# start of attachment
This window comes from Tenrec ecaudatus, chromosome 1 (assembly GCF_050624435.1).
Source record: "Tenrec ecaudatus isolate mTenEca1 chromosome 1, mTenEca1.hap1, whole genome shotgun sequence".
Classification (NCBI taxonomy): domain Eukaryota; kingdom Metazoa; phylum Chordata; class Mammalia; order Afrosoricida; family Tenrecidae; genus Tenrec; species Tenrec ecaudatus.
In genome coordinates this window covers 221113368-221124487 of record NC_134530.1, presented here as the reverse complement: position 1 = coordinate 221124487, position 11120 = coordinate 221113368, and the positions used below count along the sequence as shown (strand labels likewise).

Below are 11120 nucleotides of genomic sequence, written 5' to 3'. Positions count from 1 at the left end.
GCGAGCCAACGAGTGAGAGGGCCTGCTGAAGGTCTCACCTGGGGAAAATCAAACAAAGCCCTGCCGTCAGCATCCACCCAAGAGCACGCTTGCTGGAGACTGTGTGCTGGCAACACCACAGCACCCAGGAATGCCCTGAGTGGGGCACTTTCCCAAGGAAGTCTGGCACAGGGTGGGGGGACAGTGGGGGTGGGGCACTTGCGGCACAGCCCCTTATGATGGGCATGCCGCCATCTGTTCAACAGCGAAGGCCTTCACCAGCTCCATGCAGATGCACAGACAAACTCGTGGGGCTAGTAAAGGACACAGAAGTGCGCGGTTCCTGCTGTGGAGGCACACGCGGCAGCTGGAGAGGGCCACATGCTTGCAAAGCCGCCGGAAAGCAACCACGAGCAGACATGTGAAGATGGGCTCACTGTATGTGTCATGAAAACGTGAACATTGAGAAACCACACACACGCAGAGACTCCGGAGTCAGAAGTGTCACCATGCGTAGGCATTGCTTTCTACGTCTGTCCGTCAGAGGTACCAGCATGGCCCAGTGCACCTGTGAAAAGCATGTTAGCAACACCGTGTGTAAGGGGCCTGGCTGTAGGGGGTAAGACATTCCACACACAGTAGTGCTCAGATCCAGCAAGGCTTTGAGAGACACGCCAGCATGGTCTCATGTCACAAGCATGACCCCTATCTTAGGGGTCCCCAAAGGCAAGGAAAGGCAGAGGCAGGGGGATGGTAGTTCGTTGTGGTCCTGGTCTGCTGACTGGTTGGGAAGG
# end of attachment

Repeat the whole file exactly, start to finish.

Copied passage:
This window comes from Tenrec ecaudatus, chromosome 1 (assembly GCF_050624435.1).
Source record: "Tenrec ecaudatus isolate mTenEca1 chromosome 1, mTenEca1.hap1, whole genome shotgun sequence".
Classification (NCBI taxonomy): domain Eukaryota; kingdom Metazoa; phylum Chordata; class Mammalia; order Afrosoricida; family Tenrecidae; genus Tenrec; species Tenrec ecaudatus.
In genome coordinates this window covers 221113368-221124487 of record NC_134530.1, presented here as the reverse complement: position 1 = coordinate 221124487, position 11120 = coordinate 221113368, and the positions used below count along the sequence as shown (strand labels likewise).

Below are 11120 nucleotides of genomic sequence, written 5' to 3'. Positions count from 1 at the left end.
GCGAGCCAACGAGTGAGAGGGCCTGCTGAAGGTCTCACCTGGGGAAAATCAAACAAAGCCCTGCCGTCAGCATCCACCCAAGAGCACGCTTGCTGGAGACTGTGTGCTGGCAACACCACAGCACCCAGGAATGCCCTGAGTGGGGCACTTTCCCAAGGAAGTCTGGCACAGGGTGGGGGGACAGTGGGGGTGGGGCACTTGCGGCACAGCCCCTTATGATGGGCATGCCGCCATCTGTTCAACAGCGAAGGCCTTCACCAGCTCCATGCAGATGCACAGACAAACTCGTGGGGCTAGTAAAGGACACAGAAGTGCGCGGTTCCTGCTGTGGAGGCACACGCGGCAGCTGGAGAGGGCCACATGCTTGCAAAGCCGCCGGAAAGCAACCACGAGCAGACATGTGAAGATGGGCTCACTGTATGTGTCATGAAAACGTGAACATTGAGAAACCACACACACGCAGAGACTCCGGAGTCAGAAGTGTCACCATGCGTAGGCATTGCTTTCTACGTCTGTCCGTCAGAGGTACCAGCATGGCCCAGTGCACCTGTGAAAAGCATGTTAGCAACACCGTGTGTAAGGGGCCTGGCTGTAGGGGGTAAGACATTCCACACACAGTAGTGCTCAGATCCAGCAAGGCTTTGAGAGACACGCCAGCATGGTCTCATGTCACAAGCATGACCCCTATCTTAGGGGTCCCCAAAGGCAAGGAAAGGCAGAGGCAGGGGGATGGTAGTTCGTTGTGGTCCTGGTCTGCTGACTGGTTGGGAAGG